Health Resilience is the ability of a community to use its assets to strengthen public health and healthcare systems and to improve the community’s physical, behavioral, and social health to withstand, adapt to, and recover from adversity.
- Improved health-seeking behavior adopted by individuals in the pre-crisis stage goes a long way to prepare the communities and help them absorb sudden shocks, and remain resilient during a crisis period. For example, hand-washing practices and proper sanitation and hygiene that individuals have embraced will contribute to keeping communities safe and resilient during a cholera outbreak. Immunizing children prior to an outbreak helps protect them against a measles or polio epidemic. And social and behavior change along with infection prevention and control practices can keep communities safe from contracting other communicable diseases such as the Ebola Virus Disease, because of increased resilience.
- The resilience of a health system refers to its ability to absorb shocks, to adapt and respond with the provision of needed services. It is built with investment and reforms. For instance, in the case of the countries recently affected by the Ebola outbreak, Health System Resilience would involve efforts to restore the health system to its pre-crisis status and beyond by transforming and fundamentally improving it
- A multidisciplinary approach to improve the overall quality of health care is necessary in developing health resilience. This should include engagement of specialists from Water Sanitation and Hygiene (WASH), Mental Health and Nutrition to ensure the key determinants of good health are addressed. For example; WASH can be a major gap in health facilities as we found out early in our response to the Ebola outbreak. (ECHO funded a resilience project to link these sectors together).
- An efficient, holistic approach to service provision is necessary for health system resilience. Assessing the gaps and addressing the resource needs for quality service delivery are the keys to providing optimal health care during a crisis. For example, midwives can be trained, but without appropriate supplies, they can neither function optimally nor contribute effectively to creating a resilient health system.
- Health workforce competence with the ability to identify threats early at local levels and with the capacity at both local and national levels to take immediate and effective action is essential in ensuring health system resilience.
Among its components:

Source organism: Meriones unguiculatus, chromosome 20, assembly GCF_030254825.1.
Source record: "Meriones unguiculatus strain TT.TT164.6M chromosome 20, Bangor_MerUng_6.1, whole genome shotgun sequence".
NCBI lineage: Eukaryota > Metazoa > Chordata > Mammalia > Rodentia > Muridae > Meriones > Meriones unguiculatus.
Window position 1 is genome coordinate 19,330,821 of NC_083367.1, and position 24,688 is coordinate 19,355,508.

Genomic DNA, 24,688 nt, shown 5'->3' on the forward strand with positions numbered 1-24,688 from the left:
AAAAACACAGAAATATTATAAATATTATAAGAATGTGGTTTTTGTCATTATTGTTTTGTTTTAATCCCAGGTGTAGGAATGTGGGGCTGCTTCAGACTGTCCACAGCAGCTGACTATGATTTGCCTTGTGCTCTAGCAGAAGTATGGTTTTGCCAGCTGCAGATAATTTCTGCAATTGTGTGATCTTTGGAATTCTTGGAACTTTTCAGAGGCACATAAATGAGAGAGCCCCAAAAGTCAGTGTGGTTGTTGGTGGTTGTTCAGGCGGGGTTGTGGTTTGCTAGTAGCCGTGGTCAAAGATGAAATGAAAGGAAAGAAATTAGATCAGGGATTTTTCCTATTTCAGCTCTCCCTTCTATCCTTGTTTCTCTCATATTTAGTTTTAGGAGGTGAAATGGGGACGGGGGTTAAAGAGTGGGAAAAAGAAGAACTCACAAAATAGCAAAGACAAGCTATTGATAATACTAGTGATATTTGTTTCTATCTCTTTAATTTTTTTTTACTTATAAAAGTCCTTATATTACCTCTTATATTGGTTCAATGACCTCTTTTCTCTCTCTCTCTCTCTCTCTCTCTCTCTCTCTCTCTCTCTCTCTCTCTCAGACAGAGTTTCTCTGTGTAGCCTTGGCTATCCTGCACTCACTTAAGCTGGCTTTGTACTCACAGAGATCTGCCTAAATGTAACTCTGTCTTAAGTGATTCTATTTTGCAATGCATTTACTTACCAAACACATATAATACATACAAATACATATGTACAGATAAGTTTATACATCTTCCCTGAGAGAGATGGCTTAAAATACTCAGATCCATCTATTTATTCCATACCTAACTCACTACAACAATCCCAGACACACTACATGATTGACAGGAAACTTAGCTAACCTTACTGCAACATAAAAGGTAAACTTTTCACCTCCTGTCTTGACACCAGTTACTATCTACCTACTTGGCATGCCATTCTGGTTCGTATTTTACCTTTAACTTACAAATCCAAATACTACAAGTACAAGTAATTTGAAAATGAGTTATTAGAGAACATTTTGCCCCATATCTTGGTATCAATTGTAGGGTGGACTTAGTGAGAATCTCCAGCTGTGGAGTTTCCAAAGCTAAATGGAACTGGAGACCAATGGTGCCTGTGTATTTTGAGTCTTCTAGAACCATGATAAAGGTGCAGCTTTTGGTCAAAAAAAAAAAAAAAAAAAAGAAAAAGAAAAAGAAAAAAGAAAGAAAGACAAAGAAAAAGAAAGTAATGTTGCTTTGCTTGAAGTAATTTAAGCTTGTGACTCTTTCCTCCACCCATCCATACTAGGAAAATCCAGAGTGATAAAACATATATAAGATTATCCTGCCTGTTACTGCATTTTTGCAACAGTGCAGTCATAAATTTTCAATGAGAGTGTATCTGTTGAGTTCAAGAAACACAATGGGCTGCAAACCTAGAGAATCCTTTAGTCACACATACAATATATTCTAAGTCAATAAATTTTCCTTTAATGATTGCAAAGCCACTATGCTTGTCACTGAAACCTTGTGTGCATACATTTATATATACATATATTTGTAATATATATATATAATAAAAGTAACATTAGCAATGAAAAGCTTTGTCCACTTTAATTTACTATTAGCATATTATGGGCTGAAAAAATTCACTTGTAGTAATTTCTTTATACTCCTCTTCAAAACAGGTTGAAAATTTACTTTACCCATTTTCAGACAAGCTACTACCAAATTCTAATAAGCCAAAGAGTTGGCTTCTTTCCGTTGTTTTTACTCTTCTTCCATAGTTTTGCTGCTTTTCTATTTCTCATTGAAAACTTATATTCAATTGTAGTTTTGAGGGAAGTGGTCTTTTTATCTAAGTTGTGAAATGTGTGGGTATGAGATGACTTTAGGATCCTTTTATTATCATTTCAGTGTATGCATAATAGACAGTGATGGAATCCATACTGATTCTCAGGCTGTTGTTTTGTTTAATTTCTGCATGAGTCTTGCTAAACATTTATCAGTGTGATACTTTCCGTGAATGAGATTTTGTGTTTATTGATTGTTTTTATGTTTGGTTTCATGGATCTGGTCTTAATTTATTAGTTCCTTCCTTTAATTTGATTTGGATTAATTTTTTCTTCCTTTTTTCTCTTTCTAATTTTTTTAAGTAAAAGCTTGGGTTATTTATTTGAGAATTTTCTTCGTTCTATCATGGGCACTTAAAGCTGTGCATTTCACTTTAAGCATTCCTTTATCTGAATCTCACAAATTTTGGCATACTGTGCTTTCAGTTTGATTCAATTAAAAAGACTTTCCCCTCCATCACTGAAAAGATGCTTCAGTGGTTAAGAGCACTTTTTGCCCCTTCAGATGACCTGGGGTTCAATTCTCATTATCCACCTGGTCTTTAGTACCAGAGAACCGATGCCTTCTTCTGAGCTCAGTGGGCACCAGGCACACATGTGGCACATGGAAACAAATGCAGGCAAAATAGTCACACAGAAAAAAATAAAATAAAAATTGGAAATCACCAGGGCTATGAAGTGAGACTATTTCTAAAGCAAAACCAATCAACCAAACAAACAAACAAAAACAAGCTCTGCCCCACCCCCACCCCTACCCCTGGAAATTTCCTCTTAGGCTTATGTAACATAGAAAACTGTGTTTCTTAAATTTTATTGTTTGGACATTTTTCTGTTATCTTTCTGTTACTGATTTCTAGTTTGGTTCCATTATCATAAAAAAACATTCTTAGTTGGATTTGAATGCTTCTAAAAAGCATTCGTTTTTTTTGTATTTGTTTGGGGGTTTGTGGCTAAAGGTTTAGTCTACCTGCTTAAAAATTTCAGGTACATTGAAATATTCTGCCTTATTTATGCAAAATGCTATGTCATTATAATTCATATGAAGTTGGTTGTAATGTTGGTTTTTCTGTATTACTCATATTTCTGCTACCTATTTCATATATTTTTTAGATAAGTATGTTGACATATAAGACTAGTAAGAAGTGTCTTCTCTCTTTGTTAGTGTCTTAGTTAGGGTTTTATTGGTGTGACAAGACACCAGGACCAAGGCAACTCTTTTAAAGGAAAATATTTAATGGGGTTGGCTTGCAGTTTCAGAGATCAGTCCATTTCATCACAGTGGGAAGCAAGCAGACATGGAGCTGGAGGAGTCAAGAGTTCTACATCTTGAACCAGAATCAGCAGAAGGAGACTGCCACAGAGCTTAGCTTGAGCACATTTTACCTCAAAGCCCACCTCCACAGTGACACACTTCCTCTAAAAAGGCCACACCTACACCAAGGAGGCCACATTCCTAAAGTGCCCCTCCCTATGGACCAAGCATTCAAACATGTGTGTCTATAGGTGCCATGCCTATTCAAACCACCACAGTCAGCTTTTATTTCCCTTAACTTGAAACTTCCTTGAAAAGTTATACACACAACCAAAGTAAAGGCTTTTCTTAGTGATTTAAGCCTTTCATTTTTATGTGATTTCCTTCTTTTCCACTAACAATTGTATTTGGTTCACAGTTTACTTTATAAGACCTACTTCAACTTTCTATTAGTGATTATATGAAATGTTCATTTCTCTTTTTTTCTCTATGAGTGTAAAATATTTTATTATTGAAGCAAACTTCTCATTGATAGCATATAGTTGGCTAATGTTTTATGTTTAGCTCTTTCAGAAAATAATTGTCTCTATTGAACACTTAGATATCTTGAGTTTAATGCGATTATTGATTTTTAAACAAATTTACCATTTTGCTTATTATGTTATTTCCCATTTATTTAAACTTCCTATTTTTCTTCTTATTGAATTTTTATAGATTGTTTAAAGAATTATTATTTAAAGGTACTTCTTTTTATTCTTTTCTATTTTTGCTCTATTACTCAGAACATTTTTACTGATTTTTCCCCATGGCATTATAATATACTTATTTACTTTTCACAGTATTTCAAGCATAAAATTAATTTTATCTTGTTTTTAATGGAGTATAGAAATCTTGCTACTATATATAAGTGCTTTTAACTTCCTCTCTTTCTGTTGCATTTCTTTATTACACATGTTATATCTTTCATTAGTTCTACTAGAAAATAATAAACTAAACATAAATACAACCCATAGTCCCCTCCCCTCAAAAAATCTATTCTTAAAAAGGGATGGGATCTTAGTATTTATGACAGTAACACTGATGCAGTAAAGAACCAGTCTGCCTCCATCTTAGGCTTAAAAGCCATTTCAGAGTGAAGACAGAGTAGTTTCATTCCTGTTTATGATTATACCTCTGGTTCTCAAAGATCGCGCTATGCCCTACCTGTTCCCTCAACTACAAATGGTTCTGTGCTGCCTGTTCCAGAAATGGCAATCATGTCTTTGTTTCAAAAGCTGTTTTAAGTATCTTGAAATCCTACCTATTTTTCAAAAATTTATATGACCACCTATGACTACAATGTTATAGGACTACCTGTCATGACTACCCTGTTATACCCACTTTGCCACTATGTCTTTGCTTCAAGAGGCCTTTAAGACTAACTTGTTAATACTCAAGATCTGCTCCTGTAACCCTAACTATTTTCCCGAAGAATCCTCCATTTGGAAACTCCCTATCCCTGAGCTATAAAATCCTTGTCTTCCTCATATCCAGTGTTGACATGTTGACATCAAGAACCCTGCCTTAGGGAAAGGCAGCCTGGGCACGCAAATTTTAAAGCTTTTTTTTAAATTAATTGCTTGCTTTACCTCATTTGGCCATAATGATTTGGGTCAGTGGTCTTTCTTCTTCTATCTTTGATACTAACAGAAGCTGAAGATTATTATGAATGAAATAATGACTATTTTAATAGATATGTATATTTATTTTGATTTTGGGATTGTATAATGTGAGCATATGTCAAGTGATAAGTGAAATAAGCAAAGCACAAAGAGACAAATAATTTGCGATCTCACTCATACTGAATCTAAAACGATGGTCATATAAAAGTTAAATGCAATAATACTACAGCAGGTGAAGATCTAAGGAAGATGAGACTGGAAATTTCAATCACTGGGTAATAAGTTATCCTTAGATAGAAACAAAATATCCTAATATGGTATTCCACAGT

- A systematic appraisal of the efficiency of health services in the emergency and post-emergency phase at community and district levels. Find the weak points in the system and establish priorities for rebuilding. Determine when to put resources into a sector and how to sustain support for those resources.
- A multidisciplinary approach to improve the overall quality of health care. This would include engagement of specialists from WASH, MH and Nutrition to ensure the key determinants of good health are addressed. For example; WASH can be a major gap in health facilities as we found out early in our response to the Ebola outbreak. (ECHO is funding a resilience project on how these areas link together.)
- An efficient, holistic approach to service provision. Assessing the gaps and addressing the resource needs for quality service delivery are the keys to providing optimal health care. For example, midwives can be trained, but if they have no supplies, then the system can’t work efficiently.
- A level of health workforce competence that can sustain the ability to identify threats early at local levels and have the capacity at both local and national level to take immediate and effective action.
Training and capacity building through pre-service and in-service training is a key element of health resilience. It also lies at the core of International Medical Corps’ work. For example, we have worked in some of the world’s toughest environments to strengthen reproductive, maternal newborn and child health (RMNCH). In Yemen, we conducted refresher trainings for midwives on Emergency Obstetrics and Newborn Care (EmONC) that was in accordance with international theoretical and competency-based standards. In South Sudan, we support three midwifery and nursing schools that offer competency-based training with over 30 months of practical and theoretical classroom components. We have also supported midwifery training programs in remote, mountainous areas of eastern Afghanistan.
International Medical Corps South Sudan supports three nursing and midwifery schools in South Sudan. Over 300 students are currently enrolled in the three schools.
: Every year 16 million births occur globally to girls between 15 and 19 years of age.
Nearly half of new HIV infections occur among adolescents.